Mercedes boss Toto Wolff says it is “logical” for the Volkswagen Group to explore a Formula 1 engine programme in collaboration with Red Bull for 2025.
Red Bull has created its own powertrain division that will take over the Honda engine project from next year after the Japanese manufacturer has left F1.
The first major recruitment for Red Bull’s new company was announced earlier this month, poaching a leading Mercedes High Performance Powertrains man in Ben Hodgkinson, and in communicating that Red Bull stated that its priority is preparing to build its own engine in 2025.
That is when F1 will have new engine rules and although they are not expected to be a huge departure in terms of architecture or technology to the current V6 turbo-hybrids, there is an ambition to make them much cheaper to attract a new manufacturer.
The VW Group has long been linked with a potential F1 programme. It is currently competing in Formula E with the Porsche and Audi brands and both those manufacturers are developing cars for the World Endurance Championship’s new top-tier sportscar rules too.
Volkswagen is considered the likeliest entity to join F1 from 2025 and Wolff believes Red Bull’s decision to establish its own engine company boosts the chances of getting one of the VW brands involved.
“It’s very early stages,” Wolff told Sky Sports F1 of a possible VW Group entry in F1. “They’ve expressed an interest, and that was public and I would very much hope that they enter the sport.
“Volkswagen Group has a historic connection with Red Bull all over the platforms, and it’s just logical that they are going to look at a relationship with Red Bull.
“And if they can utilise the Honda IP, and the learning there from whatever Volkswagen power unit would enter – and I’m saying would because I have no idea and it is none of my business – they will benefit from all these relationships and intellectual property carried forward.”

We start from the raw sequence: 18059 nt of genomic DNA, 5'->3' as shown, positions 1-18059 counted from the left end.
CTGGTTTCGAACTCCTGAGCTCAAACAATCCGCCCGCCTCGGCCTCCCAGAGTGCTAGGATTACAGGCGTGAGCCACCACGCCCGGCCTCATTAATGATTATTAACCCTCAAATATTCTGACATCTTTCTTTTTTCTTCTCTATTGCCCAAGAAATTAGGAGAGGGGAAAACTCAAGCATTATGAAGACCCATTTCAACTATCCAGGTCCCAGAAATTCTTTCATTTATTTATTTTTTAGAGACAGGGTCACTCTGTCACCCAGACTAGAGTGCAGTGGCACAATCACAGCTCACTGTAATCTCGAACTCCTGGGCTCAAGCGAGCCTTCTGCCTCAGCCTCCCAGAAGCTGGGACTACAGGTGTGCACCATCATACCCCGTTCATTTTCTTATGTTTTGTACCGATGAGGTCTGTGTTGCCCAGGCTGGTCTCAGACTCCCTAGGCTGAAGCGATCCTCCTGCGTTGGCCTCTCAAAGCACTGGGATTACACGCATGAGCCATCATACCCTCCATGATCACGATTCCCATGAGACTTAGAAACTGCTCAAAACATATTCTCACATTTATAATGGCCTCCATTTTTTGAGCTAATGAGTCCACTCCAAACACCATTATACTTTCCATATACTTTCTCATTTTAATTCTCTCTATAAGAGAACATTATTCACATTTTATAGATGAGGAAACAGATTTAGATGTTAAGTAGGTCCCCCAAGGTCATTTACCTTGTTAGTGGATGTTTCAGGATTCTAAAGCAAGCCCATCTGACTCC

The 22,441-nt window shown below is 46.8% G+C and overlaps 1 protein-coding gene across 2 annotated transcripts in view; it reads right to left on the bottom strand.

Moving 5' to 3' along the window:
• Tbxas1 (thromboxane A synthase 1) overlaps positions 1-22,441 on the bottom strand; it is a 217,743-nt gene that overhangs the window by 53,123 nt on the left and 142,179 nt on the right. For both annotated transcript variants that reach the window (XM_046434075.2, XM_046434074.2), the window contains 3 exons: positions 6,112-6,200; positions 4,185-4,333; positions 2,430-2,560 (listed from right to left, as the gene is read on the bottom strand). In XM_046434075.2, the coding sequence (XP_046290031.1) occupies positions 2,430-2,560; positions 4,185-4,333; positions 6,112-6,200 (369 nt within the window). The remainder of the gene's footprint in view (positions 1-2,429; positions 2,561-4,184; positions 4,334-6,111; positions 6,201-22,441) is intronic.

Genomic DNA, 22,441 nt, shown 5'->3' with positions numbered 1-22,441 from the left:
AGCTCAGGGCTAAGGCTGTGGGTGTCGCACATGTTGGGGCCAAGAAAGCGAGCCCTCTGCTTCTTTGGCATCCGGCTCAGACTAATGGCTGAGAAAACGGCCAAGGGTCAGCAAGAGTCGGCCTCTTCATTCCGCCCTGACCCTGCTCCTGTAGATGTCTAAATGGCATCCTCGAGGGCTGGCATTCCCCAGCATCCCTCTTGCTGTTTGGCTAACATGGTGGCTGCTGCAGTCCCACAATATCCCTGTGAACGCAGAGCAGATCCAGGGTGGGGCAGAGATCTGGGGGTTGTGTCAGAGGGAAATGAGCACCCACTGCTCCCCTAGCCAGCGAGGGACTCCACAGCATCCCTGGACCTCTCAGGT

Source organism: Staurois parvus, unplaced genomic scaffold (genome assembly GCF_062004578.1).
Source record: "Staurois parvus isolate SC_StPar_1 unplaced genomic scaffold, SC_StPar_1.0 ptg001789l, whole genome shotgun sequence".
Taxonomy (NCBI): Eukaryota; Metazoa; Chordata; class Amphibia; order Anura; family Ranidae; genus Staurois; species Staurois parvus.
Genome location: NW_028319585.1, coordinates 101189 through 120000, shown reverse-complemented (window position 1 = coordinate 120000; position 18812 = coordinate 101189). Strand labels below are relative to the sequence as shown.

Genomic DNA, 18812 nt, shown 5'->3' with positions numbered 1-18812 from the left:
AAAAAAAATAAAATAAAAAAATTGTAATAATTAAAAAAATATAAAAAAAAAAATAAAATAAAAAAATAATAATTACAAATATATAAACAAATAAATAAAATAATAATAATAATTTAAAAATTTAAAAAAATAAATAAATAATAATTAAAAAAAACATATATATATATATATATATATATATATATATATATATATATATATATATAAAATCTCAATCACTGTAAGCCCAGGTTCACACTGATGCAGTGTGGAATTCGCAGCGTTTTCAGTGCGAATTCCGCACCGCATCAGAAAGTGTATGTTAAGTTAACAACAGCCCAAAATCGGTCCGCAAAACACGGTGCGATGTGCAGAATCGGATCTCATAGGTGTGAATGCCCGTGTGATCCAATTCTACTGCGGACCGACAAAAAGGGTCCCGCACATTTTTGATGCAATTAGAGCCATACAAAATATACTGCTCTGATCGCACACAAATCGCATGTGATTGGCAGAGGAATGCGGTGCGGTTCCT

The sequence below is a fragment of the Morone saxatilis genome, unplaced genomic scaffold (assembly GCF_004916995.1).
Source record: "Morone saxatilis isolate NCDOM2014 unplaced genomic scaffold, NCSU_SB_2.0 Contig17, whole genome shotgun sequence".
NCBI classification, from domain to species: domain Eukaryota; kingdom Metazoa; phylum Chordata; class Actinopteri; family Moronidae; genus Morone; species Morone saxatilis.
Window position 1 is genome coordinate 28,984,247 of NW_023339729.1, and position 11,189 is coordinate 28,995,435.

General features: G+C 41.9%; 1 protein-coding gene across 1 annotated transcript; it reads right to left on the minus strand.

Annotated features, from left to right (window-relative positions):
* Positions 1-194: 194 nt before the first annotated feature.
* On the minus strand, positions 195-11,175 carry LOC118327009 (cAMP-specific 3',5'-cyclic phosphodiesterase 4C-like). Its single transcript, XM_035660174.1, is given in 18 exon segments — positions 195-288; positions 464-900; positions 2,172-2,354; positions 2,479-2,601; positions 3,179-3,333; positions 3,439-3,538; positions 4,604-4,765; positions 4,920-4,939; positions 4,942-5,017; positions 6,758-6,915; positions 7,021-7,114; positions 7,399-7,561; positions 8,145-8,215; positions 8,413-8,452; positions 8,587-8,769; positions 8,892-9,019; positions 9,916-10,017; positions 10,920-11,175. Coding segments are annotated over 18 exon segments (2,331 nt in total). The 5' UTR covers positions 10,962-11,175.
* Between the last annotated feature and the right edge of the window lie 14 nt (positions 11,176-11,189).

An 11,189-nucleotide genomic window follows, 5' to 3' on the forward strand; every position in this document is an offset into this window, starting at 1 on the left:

As Mercedes’ chief rival, Red Bull has made an enormous financial commitment with its new Red Bull Powertrains division – one that team boss Christian Horner said was the single biggest investment since Red Bull opted to buy two teams.
Wolff described the Red Bull strategy as “not stupid” and believes the right steps have been taken so far because it means that Red Bull can “at any moment decide if they want to stick to their own power unit, or go with a top manufacturer”.
“The arrangement they have on the IP side with Honda really makes sense,” Wolff said of Red Bull’s deal to keep using Honda engines from 2022-2024.
“They are taking over the IP from Honda and developing the new power unit into 2025.
“It could stay within Red Bull power units, or it could go to Porsche/Audi.
“So overall, I think it makes sense what they do.”
Horner suggested Wolff was speaking out of turn by commenting on Red Bull’s affairs.
“Toto always likes to think he knows what’s going on in other people’s business, perhaps he needs to think about his own,” Horner told Sky.
“We’re building a fantastic facility, we’ve got some great talent coming into the facility. It’s going to be on campus, it’s going to be integrated fully with the chassis side of the business, we’ll be the only team other than Ferrari to have that.
“What the engine’s called is another matter. At the moment there’s no discussions in place, it’s focused on being a Red Bull engine.
“Of course that engine could be called anything in the future. But to have it integrated fully into Milton Keynes is tremendously exciting.”